UKNC-O HISTORY LESSON: BIAFRA THE CASE FOR INDEPENDENCE - PART 6

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AFTER ABURI
It had been agreed at Aburi that all previous decrees assuming over-centralisation and detracting from Regional autonomy should be repealed and a decree enacted before 21st January restoring the regions to their position before the military takeover on the 15th January, 1966.

Eventually a draft decree was issued by the Lagos authorities and submitted to the regional governors for their approval. Both the Eastern and Western Regions rejected this draft on the grounds that it was contrary to the spirit of the Aburi agreements and was at variance with the agreements reached by the Solicitors-General at Benin on the 14th January, the latter having met to examine and recommend which decrees should be repealed on the grounds that they detracted from the position of the Regions before the military take-over.

It was then agreed that officials from the different governments should meet at Benin to discuss and advise on how the Aburi agreements could best be implemented. The officials met on the 17th and 18th of February and made a number of recommendations.

Another draft decree was prepared which, again, was totally unsatisfactory in the light of the Aburi agreements. Eventually, on 19th March, Decree No. 8 was formally published, the draft of which the East had found objectionable and had rejected for the following reasons:

(a)        It gave Lt. Col. Gowon a personal veto power over the concurrence of all the Regional Military Governors.

(b)       Empowered the Supreme Military Council to declare a State of Emergency in a Region against the wishes of its Governor.

This decree, as the recordings and transcripts clearly demonstrate, was contrary to the Aburi agreements and yet Lt. Col. Gowon has publicly claimed that in the promulgation of this decree the Aburi agreements were implemented.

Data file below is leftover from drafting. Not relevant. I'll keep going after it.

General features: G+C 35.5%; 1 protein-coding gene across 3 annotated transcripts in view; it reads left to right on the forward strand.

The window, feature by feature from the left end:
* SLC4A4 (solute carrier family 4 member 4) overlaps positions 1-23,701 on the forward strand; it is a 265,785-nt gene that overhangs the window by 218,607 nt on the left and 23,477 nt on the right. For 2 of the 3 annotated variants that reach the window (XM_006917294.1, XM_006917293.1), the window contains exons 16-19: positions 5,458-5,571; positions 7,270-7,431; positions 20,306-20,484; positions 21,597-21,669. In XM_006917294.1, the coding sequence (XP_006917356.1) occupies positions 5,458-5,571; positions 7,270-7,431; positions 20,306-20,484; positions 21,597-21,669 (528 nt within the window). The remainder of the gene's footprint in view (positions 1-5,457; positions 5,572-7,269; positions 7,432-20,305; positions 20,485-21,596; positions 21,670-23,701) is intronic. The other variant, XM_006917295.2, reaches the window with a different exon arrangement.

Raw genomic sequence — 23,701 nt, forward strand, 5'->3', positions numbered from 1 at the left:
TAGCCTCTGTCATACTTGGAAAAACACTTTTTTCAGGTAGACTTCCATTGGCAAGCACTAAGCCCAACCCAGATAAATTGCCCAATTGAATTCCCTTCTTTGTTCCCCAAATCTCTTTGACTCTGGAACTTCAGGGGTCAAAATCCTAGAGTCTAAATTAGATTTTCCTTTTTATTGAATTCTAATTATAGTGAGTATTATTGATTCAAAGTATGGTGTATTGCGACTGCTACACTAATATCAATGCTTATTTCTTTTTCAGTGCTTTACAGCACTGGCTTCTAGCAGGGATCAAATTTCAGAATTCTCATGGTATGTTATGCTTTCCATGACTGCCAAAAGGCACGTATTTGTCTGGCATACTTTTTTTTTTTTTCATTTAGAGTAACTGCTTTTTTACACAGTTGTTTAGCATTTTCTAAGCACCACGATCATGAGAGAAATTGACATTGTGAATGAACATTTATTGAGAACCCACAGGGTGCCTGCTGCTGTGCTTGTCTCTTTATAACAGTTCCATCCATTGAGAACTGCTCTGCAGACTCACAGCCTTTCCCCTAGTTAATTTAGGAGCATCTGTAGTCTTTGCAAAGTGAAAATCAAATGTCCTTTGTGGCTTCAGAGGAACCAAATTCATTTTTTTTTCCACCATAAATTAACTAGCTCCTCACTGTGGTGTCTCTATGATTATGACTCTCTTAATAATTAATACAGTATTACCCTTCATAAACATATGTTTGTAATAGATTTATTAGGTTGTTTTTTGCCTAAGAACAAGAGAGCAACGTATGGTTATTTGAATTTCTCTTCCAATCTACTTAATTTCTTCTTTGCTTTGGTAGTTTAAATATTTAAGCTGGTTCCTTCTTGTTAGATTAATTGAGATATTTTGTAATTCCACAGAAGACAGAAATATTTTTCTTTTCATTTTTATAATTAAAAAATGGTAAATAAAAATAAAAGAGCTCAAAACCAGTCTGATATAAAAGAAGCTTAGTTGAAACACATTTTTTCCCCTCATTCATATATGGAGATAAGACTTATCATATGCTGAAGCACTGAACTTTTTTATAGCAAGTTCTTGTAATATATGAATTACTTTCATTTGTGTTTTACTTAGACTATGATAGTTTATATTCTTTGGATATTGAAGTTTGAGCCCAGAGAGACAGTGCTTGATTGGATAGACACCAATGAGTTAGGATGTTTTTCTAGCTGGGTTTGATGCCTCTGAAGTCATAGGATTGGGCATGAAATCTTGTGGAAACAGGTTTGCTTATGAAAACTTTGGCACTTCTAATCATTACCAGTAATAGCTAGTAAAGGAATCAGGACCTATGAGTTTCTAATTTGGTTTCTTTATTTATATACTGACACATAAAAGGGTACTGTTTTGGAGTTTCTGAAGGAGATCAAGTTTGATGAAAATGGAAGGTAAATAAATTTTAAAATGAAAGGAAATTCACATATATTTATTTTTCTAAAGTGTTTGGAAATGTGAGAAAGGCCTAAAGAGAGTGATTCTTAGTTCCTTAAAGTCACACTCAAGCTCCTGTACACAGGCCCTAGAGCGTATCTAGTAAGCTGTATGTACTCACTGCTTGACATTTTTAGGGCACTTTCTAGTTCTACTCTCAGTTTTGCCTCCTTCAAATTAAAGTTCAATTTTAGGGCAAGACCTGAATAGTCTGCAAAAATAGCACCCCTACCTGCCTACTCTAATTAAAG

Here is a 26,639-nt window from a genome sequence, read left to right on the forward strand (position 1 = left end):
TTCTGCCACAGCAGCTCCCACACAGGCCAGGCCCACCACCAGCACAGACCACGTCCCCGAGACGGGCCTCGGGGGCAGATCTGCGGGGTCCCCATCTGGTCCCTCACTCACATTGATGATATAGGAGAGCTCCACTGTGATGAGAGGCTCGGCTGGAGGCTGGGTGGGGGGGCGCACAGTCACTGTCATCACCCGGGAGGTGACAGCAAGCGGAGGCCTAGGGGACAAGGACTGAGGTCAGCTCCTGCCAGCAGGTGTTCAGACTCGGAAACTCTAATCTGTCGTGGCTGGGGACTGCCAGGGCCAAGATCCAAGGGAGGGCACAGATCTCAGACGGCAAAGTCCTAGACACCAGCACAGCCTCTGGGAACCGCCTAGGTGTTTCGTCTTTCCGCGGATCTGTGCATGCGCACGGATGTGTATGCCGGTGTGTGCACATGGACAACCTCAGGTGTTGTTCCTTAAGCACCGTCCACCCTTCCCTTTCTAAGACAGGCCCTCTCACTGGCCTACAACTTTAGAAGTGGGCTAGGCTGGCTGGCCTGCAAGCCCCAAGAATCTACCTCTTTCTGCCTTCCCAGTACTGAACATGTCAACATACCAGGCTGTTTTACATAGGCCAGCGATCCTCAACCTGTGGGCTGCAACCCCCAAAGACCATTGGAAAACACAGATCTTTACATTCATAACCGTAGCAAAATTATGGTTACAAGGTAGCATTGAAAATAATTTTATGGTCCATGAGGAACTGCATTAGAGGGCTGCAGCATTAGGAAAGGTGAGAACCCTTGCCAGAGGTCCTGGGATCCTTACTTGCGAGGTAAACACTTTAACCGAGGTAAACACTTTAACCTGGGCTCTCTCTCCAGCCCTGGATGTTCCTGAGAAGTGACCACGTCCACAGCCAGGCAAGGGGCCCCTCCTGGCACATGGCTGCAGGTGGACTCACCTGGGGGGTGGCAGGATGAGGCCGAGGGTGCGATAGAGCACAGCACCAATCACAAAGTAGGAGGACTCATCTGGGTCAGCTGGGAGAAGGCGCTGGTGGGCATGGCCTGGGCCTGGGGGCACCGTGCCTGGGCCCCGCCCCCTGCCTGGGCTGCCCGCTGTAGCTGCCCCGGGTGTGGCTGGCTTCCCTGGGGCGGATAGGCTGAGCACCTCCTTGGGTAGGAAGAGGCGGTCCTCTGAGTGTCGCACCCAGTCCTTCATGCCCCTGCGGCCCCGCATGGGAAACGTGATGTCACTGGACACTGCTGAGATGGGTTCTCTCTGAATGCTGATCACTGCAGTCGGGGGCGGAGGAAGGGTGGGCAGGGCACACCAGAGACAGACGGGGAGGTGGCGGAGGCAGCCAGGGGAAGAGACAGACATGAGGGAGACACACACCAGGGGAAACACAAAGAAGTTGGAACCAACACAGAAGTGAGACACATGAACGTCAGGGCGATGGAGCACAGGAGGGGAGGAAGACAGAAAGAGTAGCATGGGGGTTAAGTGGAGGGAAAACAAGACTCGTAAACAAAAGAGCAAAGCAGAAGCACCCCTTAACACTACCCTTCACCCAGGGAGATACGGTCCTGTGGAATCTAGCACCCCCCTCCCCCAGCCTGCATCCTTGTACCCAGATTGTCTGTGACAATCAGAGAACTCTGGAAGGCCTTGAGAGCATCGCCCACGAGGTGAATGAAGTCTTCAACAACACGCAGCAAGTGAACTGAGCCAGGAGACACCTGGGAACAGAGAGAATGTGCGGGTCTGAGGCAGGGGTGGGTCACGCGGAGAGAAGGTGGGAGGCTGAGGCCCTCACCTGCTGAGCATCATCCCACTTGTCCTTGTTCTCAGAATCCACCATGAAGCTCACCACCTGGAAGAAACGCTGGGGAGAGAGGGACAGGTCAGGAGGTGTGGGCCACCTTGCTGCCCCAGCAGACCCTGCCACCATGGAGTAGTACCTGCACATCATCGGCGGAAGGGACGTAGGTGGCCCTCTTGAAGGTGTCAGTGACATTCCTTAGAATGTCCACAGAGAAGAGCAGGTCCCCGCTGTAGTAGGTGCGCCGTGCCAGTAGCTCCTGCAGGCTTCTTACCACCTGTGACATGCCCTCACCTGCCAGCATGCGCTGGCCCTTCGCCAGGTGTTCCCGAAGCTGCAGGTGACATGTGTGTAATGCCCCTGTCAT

It is also an important fact to bear in mind that at Aburi it was agreed that the Supreme Military Council should meet to appoint the Commander-in-Chief and Head of the Federal Military Government. That decree was never implemented.

These actions and the withholding of essential revenues due to the East (Civil Servants not paid up to 31st March as agreed at Aburi) only exacerbated the Easterners’ fear and distrust of the Northerners and the Northern-dominated Federal Government.

Lt. Col. Ojukwu’s reaction to this refusal by the Lagos Government to accept the decisions of the Supreme Military Council was to inform Lt. Col. Gowon and the Military Governors of the other regions that he would be compelled to implement certain of these decisions unilaterally. In his letter of 16th February addressed to Lt. Col Gowon he fixed 31st March, 1967, the end of the Nigerian fiscal year, as a deadline.

It was in answer to this ultimatum that the Lagos Government on 19th March passed Decree No. 8 which it introduced to the country and the world at large as the implementation of the agreements reached at Aburi. The East had, however, rejected this decree for the reasons already stated above.

It was therefore only after 31st March that the Eastern Government enacted those measures essential for the government and financial self-preservation of the East, namely the Revenue Collection Edict, Court of Appeal Edict and Registration of Companies Edict. The first of these pieces of legislation, in particular, reveals the intentions of the Eastern Government at the time. In accordance with the Edict, revenues which were normally collected in the East for payment to the Federal exchequer were to be paid instead to the Eastern treasury in Enugu.

In this manner it became possible for the Eastern Government to carry out the obligation of the Lagos Government, clearly entered into at Aburi, to meet the salaries of Federal employees of Eastern origin who had been forced by circumstances to seek refuge in the East. Quite apart from the sum total of these salaries it is interesting in this context to note that according to the Financial Times (14th April, 1967) a total sum of £11,330,000 was owing to the Eastern Government by the Federal Government at the end of February. The East plainly faced economic collapse at that time if it had not passed the legislation necessary to enable revenue to be raised in order to offset this debt and, at the same time, meet the salaries of refugee employees of the Federal Government.